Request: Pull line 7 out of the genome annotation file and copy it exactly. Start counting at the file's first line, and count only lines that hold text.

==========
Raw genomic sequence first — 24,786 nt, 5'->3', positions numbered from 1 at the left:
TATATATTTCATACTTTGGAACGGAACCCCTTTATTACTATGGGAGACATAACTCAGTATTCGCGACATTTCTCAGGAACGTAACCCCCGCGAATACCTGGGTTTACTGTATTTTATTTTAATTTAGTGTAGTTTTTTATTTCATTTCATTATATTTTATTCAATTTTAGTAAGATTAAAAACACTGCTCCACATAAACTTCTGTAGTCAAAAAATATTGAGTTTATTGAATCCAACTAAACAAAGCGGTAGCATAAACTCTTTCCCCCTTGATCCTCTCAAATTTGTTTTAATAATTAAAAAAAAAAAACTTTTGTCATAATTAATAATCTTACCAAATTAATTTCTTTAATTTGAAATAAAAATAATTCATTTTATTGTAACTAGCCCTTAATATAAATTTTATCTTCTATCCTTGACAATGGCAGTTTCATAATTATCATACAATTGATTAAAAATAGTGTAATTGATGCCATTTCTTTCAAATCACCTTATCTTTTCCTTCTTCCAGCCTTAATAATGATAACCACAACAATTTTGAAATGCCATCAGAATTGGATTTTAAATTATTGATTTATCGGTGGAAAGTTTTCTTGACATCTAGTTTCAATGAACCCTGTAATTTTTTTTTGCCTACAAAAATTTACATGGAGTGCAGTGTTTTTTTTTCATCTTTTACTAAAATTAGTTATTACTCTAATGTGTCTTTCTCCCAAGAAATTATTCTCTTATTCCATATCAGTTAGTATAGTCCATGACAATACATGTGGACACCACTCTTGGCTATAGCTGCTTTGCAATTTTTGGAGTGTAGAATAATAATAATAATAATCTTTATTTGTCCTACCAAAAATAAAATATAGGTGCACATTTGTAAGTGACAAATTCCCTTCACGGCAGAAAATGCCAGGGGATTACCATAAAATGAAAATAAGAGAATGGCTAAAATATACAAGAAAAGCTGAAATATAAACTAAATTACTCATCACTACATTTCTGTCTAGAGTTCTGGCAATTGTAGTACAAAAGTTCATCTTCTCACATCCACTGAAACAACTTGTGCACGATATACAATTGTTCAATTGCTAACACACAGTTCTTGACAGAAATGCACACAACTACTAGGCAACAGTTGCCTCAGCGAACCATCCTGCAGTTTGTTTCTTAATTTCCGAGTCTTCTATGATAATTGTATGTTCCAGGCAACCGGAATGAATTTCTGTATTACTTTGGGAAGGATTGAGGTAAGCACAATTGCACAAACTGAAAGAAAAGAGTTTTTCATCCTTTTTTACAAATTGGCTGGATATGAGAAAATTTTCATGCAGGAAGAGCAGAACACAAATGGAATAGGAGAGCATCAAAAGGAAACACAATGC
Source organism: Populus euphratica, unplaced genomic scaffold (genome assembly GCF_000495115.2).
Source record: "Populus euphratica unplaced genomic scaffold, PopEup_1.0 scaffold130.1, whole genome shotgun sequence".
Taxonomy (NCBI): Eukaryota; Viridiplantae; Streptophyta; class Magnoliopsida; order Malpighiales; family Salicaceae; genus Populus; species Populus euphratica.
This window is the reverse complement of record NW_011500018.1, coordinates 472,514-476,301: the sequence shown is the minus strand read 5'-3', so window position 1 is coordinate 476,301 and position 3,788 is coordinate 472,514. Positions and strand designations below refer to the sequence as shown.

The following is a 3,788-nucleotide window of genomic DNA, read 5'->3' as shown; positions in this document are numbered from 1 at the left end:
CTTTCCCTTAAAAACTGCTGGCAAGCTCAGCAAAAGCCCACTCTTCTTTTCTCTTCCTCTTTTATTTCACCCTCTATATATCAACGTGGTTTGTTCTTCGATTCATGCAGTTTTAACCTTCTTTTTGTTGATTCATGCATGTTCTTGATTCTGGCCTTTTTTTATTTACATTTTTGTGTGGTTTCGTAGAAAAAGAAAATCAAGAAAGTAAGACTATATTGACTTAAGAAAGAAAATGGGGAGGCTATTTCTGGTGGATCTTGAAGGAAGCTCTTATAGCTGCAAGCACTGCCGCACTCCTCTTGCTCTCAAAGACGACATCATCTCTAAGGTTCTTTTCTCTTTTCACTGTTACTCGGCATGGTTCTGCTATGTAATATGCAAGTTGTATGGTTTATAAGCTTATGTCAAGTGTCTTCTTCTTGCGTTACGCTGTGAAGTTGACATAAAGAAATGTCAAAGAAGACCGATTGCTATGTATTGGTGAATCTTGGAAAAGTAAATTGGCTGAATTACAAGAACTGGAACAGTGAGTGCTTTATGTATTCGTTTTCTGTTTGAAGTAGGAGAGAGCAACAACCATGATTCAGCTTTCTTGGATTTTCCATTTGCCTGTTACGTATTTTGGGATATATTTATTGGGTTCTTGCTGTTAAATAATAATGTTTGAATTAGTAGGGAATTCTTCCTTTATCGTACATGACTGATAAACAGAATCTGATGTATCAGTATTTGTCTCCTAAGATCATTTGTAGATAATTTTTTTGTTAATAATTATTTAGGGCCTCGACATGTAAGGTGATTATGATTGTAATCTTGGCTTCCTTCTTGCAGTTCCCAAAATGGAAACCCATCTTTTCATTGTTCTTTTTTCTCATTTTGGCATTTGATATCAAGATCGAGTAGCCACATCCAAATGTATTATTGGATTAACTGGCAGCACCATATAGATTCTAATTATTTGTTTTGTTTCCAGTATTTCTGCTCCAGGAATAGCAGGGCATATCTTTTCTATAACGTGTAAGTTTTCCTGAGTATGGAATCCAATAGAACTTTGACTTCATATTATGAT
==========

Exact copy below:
The following is a 3,788-nucleotide window of genomic DNA, read 5'->3' as shown; positions in this document are numbered from 1 at the left end: